Mr. Penumbra's 24-Hour Bookstore, by Robin Sloan

>> Sunday, November 24, 2013

TITLE: Mr. Penumbra's 24-Hour Bookstore
AUTHOR: Robin Sloan

PAGES: 284
PUBLISHER: Farrar, Straus and Giroux

SETTING: Contemporary US
TYPE: Fiction

The Great Recession has shuffled Clay Jannon out of his life as a San Francisco Web-design drone—and serendipity, sheer curiosity, and the ability to climb a ladder like a monkey has landed him a new gig working the night shift at Mr. Penumbra’s 24-Hour Bookstore. But after just a few days on the job, Clay begins to realize that this store is even more curious than the name suggests. There are only a few customers, but they come in repeatedly and never seem to actually buy anything, instead “checking out” impossibly obscure volumes from strange corners of the store, all according to some elaborate, long-standing arrangement with the gnomic Mr. Penumbra. The store must be a front for something larger, Clay concludes, and soon he’s embarked on a complex analysis of the customers’ behavior and roped his friends into helping to figure out just what’s going on. But once they bring their findings to Mr. Penumbra, it turns out the secrets extend far outside the walls of the bookstore.

Our protagonist is Clay Jannon, a web designer whose job in a dotcom company has just gone south. While he finds another one, he gets a position at the very strange establishment called "Mr. Penumbra’s 24-Hour Bookstore". It's a strange place because, for a bookstore, it doesn't seem to sell many books -in fact, no one there seems interested in selling any books. The only clients are eccentric characters who come in to borrow obscure tomes written in some sort of code.

It's not hard to realise that something more than bookselling is going on, and Clay, stuck in the night shift and with plenty of time on his hands, decides to do a little bit of programming to analyse the data from the records. To his surprise, he actually discovers something, something which sends him on a real quest -one in which the prize is immortality. But Clay's got a secret weapon, because in addition to talented friends, he's got a new lady friend who works at Google!

The best way to describe Mr. Penumbra is "good fun". There's codebreaking and secret societies and strange characters, there's a love of books but without a disdain of non-print ones, and there's a big chunk of high tech mixed in with all of it. I had a blast reading it.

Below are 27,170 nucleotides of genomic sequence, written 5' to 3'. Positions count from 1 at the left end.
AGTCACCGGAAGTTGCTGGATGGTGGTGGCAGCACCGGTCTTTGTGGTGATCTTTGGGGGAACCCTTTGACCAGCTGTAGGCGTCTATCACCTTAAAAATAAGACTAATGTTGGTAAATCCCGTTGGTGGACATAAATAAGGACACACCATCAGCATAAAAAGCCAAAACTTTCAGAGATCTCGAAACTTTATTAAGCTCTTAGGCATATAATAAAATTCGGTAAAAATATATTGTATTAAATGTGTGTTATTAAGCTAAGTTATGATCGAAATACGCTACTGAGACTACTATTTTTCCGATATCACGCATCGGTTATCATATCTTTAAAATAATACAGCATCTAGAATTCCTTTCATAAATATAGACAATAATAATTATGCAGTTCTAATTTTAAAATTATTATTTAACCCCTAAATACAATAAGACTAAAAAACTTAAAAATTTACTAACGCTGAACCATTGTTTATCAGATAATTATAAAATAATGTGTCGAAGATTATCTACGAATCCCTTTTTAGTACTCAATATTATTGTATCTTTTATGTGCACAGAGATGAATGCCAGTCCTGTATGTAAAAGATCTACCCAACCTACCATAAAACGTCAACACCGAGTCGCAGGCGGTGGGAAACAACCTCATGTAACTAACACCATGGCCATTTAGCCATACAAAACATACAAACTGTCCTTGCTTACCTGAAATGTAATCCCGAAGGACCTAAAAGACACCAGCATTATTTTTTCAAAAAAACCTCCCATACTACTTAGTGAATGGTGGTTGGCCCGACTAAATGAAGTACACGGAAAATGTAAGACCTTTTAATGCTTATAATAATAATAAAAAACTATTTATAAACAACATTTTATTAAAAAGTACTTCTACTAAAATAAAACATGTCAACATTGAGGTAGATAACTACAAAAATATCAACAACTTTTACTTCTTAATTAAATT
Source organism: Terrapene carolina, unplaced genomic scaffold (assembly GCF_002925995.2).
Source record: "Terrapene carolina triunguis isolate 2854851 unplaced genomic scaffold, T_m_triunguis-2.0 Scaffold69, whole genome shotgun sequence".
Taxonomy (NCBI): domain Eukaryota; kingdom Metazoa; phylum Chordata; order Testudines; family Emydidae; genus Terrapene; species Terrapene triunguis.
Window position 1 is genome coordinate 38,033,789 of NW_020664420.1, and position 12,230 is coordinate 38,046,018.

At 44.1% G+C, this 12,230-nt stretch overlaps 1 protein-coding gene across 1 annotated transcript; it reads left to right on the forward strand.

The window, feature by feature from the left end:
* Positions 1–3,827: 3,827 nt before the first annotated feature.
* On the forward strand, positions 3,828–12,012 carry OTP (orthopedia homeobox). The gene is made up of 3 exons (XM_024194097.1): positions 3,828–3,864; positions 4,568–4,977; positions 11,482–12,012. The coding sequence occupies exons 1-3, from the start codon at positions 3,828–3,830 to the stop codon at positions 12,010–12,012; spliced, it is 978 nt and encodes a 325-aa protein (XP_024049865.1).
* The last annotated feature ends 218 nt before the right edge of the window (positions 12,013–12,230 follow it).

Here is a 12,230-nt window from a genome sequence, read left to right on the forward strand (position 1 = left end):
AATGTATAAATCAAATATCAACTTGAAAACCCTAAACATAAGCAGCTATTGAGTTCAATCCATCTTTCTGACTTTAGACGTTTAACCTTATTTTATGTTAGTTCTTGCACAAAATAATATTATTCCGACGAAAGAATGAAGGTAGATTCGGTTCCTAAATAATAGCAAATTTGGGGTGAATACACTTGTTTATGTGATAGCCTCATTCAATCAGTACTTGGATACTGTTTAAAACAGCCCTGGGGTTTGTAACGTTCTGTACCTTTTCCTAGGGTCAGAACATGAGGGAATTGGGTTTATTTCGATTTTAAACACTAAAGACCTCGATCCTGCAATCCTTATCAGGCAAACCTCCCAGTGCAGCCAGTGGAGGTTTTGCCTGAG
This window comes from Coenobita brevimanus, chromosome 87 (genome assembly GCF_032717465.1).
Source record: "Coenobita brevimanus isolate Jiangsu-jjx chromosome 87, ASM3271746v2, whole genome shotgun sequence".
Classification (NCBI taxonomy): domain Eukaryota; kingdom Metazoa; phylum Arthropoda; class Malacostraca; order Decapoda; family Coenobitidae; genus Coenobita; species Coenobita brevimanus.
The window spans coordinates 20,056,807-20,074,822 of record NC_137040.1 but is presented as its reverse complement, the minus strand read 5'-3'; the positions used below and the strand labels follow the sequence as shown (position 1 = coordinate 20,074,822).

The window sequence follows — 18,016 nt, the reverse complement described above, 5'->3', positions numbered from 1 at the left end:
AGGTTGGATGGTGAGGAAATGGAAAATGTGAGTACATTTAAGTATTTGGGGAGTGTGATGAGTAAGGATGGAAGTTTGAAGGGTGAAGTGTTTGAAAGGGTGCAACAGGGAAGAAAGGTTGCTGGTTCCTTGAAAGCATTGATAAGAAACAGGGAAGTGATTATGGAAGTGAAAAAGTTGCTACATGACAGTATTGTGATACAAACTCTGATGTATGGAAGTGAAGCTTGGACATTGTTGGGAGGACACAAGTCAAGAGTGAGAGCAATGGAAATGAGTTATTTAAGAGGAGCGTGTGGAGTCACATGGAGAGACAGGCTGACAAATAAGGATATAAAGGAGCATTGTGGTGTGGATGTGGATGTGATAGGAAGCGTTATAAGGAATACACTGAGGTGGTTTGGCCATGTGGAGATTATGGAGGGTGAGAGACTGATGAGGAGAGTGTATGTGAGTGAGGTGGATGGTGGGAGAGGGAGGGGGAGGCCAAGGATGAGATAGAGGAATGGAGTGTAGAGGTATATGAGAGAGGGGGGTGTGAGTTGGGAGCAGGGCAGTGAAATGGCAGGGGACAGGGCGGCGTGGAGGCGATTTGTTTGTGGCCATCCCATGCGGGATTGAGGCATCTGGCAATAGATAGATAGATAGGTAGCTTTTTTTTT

Fun or not, the book does have plenty of flaws, the main one being that it never feels like there's all that much at stake, so it was hard to really care about the characters and whether they would succeed. That might sound weird. After all, if they solve the puzzle, they’re supposed to get immortality, which is pretty damned big. The thing is, it’s too obvious that this is never going to work that way, and I couldn’t believe that these people would believe it, either.

Additionally, the characters are thinly drawn and slightly cartoonish and the plot relies on coincidences and on Clay having friends with obscure skills/access to obscure things which are just the right ones that are needed at particular times.

Did I care, though? Not really. It's not a book that will stay with me, but I enjoyed it while I was reading it, and sometimes that's exactly what I want.



Marianne McA,  26 November 2013 at 12:33  

Thanks for the review - I really enjoyed the read.

To me, it read like it was written by a rather more carefree Lev Grossman. Very similar voice, somehow.

Rosario 29 November 2013 at 07:52  

Glad you enjoyed it, Marianne! I haven't read Lev Grossman yet, maybe I should try him. Would you recommend any of his books particularly?

Marianne McA,  29 November 2013 at 09:56  

I've only read 'The Magicians'. It's a Narnia/ Harry Potter mash up, except with older protagonists, and thus a darker tone. Very similar voice to this one. Don't know what else to say that isn't spoilery, which if why I can't review.
I'm glad I read it, but don't deeply feel the need to read more Grossman. (I had issues with his female characters, a little.)

Post a Comment

Blog template by

Back to TOP